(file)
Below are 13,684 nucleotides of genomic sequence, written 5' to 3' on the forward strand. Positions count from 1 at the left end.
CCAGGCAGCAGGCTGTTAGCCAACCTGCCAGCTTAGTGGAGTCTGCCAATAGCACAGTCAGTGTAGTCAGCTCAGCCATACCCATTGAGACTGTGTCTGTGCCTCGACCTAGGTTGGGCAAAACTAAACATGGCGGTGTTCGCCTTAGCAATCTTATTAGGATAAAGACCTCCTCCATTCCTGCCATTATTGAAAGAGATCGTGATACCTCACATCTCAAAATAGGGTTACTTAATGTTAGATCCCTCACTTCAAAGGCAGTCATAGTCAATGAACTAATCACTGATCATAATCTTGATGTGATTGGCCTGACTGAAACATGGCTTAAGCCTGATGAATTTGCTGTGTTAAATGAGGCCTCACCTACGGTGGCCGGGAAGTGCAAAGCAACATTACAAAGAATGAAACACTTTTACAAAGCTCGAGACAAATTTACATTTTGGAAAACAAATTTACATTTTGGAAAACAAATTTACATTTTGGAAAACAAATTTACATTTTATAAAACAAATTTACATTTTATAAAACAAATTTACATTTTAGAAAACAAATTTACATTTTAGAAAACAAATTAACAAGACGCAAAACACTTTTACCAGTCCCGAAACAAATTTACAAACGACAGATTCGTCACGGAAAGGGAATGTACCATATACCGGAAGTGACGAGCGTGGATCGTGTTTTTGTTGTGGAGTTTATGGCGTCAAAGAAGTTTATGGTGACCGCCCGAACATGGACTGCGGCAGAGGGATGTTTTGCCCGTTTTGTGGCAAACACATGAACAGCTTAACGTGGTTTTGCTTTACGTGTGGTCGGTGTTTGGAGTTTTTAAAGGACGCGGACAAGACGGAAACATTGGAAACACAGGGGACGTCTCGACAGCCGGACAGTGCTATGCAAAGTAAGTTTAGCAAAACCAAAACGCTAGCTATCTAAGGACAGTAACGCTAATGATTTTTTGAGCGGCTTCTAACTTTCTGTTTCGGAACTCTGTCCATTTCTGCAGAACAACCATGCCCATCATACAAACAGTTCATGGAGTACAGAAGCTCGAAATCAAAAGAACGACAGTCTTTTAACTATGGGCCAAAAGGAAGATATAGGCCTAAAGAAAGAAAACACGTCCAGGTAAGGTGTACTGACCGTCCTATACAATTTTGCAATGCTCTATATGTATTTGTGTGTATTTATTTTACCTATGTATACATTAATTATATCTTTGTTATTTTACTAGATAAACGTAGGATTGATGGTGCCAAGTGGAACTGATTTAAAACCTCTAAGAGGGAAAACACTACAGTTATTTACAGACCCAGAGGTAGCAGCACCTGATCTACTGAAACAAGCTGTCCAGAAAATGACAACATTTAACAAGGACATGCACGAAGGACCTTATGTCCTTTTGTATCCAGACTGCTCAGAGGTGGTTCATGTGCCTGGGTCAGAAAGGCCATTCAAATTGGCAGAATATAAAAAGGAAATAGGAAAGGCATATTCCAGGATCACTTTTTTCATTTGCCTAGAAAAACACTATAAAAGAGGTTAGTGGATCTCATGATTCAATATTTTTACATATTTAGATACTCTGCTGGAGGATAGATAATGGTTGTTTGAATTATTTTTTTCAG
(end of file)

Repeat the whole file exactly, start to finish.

Below are 13,684 nucleotides of genomic sequence, written 5' to 3' on the forward strand. Positions count from 1 at the left end.
CCAGGCAGCAGGCTGTTAGCCAACCTGCCAGCTTAGTGGAGTCTGCCAATAGCACAGTCAGTGTAGTCAGCTCAGCCATACCCATTGAGACTGTGTCTGTGCCTCGACCTAGGTTGGGCAAAACTAAACATGGCGGTGTTCGCCTTAGCAATCTTATTAGGATAAAGACCTCCTCCATTCCTGCCATTATTGAAAGAGATCGTGATACCTCACATCTCAAAATAGGGTTACTTAATGTTAGATCCCTCACTTCAAAGGCAGTCATAGTCAATGAACTAATCACTGATCATAATCTTGATGTGATTGGCCTGACTGAAACATGGCTTAAGCCTGATGAATTTGCTGTGTTAAATGAGGCCTCACCTACGGTGGCCGGGAAGTGCAAAGCAACATTACAAAGAATGAAACACTTTTACAAAGCTCGAGACAAATTTACATTTTGGAAAACAAATTTACATTTTGGAAAACAAATTTACATTTTGGAAAACAAATTTACATTTTATAAAACAAATTTACATTTTATAAAACAAATTTACATTTTAGAAAACAAATTTACATTTTAGAAAACAAATTAACAAGACGCAAAACACTTTTACCAGTCCCGAAACAAATTTACAAACGACAGATTCGTCACGGAAAGGGAATGTACCATATACCGGAAGTGACGAGCGTGGATCGTGTTTTTGTTGTGGAGTTTATGGCGTCAAAGAAGTTTATGGTGACCGCCCGAACATGGACTGCGGCAGAGGGATGTTTTGCCCGTTTTGTGGCAAACACATGAACAGCTTAACGTGGTTTTGCTTTACGTGTGGTCGGTGTTTGGAGTTTTTAAAGGACGCGGACAAGACGGAAACATTGGAAACACAGGGGACGTCTCGACAGCCGGACAGTGCTATGCAAAGTAAGTTTAGCAAAACCAAAACGCTAGCTATCTAAGGACAGTAACGCTAATGATTTTTTGAGCGGCTTCTAACTTTCTGTTTCGGAACTCTGTCCATTTCTGCAGAACAACCATGCCCATCATACAAACAGTTCATGGAGTACAGAAGCTCGAAATCAAAAGAACGACAGTCTTTTAACTATGGGCCAAAAGGAAGATATAGGCCTAAAGAAAGAAAACACGTCCAGGTAAGGTGTACTGACCGTCCTATACAATTTTGCAATGCTCTATATGTATTTGTGTGTATTTATTTTACCTATGTATACATTAATTATATCTTTGTTATTTTACTAGATAAACGTAGGATTGATGGTGCCAAGTGGAACTGATTTAAAACCTCTAAGAGGGAAAACACTACAGTTATTTACAGACCCAGAGGTAGCAGCACCTGATCTACTGAAACAAGCTGTCCAGAAAATGACAACATTTAACAAGGACATGCACGAAGGACCTTATGTCCTTTTGTATCCAGACTGCTCAGAGGTGGTTCATGTGCCTGGGTCAGAAAGGCCATTCAAATTGGCAGAATATAAAAAGGAAATAGGAAAGGCATATTCCAGGATCACTTTTTTCATTTGCCTAGAAAAACACTATAAAAGAGGTTAGTGGATCTCATGATTCAATATTTTTACATATTTAGATACTCTGCTGGAGGATAGATAATGGTTGTTTGAATTATTTTTTTCAG